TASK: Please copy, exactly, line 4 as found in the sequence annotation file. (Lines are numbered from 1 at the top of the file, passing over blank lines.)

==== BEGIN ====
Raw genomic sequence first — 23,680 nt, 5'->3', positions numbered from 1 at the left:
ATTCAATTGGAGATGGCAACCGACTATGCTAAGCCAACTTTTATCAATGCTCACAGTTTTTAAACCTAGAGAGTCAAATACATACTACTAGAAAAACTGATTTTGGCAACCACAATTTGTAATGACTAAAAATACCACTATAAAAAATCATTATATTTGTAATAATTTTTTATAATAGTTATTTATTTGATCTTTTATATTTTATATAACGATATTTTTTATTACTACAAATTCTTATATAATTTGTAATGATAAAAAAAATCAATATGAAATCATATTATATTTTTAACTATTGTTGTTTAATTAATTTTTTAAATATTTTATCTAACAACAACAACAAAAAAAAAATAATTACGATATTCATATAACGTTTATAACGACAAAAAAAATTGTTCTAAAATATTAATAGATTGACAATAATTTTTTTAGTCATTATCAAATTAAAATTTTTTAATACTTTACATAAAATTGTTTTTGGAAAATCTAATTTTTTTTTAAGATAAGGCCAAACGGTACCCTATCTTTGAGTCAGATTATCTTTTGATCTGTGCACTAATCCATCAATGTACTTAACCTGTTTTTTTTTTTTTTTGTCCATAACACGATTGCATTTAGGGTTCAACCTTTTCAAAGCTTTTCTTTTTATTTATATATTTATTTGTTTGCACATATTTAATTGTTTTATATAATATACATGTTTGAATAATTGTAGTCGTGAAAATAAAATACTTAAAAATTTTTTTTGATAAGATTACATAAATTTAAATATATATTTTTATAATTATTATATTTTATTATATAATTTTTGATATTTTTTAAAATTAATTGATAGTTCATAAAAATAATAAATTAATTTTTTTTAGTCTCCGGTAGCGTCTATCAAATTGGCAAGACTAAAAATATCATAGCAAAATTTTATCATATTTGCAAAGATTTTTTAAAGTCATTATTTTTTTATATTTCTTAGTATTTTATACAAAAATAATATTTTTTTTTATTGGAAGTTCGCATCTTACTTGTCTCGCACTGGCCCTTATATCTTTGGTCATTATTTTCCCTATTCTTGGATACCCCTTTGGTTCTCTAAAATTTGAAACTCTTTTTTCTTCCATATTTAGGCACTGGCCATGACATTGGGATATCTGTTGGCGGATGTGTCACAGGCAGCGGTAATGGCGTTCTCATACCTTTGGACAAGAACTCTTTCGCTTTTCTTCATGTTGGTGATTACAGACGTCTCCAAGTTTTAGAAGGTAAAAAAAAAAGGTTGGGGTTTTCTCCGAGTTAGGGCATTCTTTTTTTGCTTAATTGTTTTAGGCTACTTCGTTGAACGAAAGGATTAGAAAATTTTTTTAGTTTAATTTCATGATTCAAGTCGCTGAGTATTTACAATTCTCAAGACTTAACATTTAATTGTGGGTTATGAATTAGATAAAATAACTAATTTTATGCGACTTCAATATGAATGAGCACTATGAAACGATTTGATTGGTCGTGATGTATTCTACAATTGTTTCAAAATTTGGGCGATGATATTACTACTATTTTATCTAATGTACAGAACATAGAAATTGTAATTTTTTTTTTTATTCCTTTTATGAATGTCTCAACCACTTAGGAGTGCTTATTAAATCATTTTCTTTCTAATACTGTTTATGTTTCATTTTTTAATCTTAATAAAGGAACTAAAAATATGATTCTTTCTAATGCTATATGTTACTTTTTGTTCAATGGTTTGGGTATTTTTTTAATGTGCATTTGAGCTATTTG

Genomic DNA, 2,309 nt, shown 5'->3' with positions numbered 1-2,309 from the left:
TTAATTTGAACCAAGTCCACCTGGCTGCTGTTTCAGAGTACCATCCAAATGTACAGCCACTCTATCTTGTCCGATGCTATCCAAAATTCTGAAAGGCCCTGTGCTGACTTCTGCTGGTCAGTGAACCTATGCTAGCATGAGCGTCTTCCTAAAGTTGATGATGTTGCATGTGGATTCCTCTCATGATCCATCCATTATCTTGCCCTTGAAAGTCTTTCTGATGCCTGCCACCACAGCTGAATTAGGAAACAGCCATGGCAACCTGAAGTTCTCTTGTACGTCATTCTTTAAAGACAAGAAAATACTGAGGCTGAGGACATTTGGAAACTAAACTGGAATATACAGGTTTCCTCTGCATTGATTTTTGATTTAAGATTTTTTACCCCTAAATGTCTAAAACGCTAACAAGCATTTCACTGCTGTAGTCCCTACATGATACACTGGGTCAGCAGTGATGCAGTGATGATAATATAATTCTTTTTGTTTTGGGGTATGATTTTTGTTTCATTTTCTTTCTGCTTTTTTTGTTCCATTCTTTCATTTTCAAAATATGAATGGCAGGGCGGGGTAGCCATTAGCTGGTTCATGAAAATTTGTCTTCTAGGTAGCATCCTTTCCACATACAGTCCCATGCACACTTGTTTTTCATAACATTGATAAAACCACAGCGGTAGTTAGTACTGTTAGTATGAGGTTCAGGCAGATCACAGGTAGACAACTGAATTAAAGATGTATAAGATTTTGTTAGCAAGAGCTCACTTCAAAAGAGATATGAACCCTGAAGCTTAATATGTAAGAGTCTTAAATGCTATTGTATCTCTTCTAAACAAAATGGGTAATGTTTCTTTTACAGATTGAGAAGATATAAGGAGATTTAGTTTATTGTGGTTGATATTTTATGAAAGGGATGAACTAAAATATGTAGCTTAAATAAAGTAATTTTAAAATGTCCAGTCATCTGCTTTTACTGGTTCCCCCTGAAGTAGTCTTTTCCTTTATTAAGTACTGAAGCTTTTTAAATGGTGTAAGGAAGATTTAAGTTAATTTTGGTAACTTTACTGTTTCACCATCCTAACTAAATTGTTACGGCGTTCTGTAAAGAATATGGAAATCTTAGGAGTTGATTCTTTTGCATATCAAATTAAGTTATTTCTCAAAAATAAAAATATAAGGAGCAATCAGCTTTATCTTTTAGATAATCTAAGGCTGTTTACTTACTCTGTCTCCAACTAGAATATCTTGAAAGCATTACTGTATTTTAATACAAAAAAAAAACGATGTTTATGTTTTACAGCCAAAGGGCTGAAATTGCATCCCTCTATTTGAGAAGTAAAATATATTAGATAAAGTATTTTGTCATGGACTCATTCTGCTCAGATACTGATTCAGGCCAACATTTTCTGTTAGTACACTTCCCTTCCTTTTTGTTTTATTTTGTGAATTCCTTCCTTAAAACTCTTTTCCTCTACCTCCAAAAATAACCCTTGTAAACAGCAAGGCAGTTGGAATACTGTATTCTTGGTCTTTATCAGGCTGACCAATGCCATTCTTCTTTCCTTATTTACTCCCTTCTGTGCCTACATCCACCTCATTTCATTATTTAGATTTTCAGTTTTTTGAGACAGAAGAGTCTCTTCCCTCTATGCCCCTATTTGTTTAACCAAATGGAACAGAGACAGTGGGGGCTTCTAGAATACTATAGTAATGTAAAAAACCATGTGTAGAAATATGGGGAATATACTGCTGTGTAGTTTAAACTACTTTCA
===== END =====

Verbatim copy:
TTAATTTGAACCAAGTCCACCTGGCTGCTGTTTCAGAGTACCATCCAAATGTACAGCCACTCTATCTTGTCCGATGCTATCCAAAATTCTGAAAGGCCCTGTGCTGACTTCTGCTGGTCAGTGAACCTATGCTAGCATGAGCGTCTTCCTAAAGTTGATGATGTTGCATGTGGATTCCTCTCATGATCCATCCATTATCTTGCCCTTGAAAGTCTTTCTGATGCCTGCCACCACAGCTGAATTAGGAAACAGCCATGGCAACCTGAAGTTCTCTTGTACGTCATTCTTTAAAGACAAGAAAATACTGAGGCTGAGGACATTTGGAAACTAAACTGGAATATACAGGTTTCCTCTGCATTGATTTTTGATTTAAGATTTTTTACCCCTAAATGTCTAAAACGCTAACAAGCATTTCACTGCTGTAGTCCCTACATGATACACTGGGTCAGCAGTGATGCAGTGATGATAATATAATTCTTTTTGTTTTGGGGTATGATTTTTGTTTCATTTTCTTTCTGCTTTTTTTGTTCCATTCTTTCATTTTCAAAATATGAATGGCAGGGCGGGGTAGCCATTAGCTGGTTCATGAAAATTTGTCTTCTAGGTAGCATCCTTTCCACATACAGTCCCATGCACACTTGTTTTTCATAACATTGATAAAACCACAGCGGTAGTTAGTACTGTTAGTATGAGGTTCAGGCAGATCACAGGTAGACAACTGAATTAAAGATGTATAAGATTTTGTTAGCAAGAGCTCACTTCAAAAGAGATATGAACCCTGAAGCTTAATATGTAAGAGTCTTAAATGCTATTGTATCTCTTCTAAACAAAATGGGTAATGTTTCTTTTACAGATTGAGAAGATATAAGGAGATTTAGTTTATTGTGGTTGATATTTTATGAAAGGGATGAACTAAAATATGTAGCTTAAATAAAGTAATTTTAAAATGTCCAGTCATCTGCTTTTACTGGTTCCCCCTGAAGTAGTCTTTTCCTTTATTAAGTACTGAAGCTTTTTAAATGGTGTAAGGAAGATTTAAGTTAATTTTGGTAACTTTACTGTTTCACCATCCTAACTAAATTGTTACGGCGTTCTGTAAAGAATATGGAAATCTTAGGAGTTGATTCTTTTGCATATCAAATTAAGTTATTTCTCAAAAATAAAAATATAAGGAGCAATCAGCTTTATCTTTTAGATAATCTAAGGCTGTTTACTTACTCTGTCTCCAACTAGAATATCTTGAAAGCATTACTGTATTTTAATACAAAAAAAAAACGATGTTTATGTTTTACAGCCAAAGGGCTGAAATTGCATCCCTCTATTTGAGAAGTAAAATATATTAGATAAAGTATTTTGTCATGGACTCATTCTGCTCAGATACTGATTCAGGCCAACATTTTCTGTTAGTACACTTCCCTTCCTTTTTGTTTTATTTTGTGAATTCCTTCCTTAAAACTCTTTTCCTCTACCTCCAAAAATAACCCTTGTAAACAGCAAGGCAGTTGGAATACTGTATTCTTGGTCTTTATCAGGCTGACCAATGCCATTCTTCTTTCCTTATTTACTCCCTTCTGTGCCTACATCCACCTCATTTCATTATTTAGATTTTCAGTTTTTTGAGACAGAAGAGTCTCTTCCCTCTATGCCCCTATTTGTTTAACCAAATGGAACAGAGACAGTGGGGGCTTCTAGAATACTATAGTAATGTAAAAAACCATGTGTAGAAATATGGGGAATATACTGCTGTGTAGTTTAAACTACTTTCA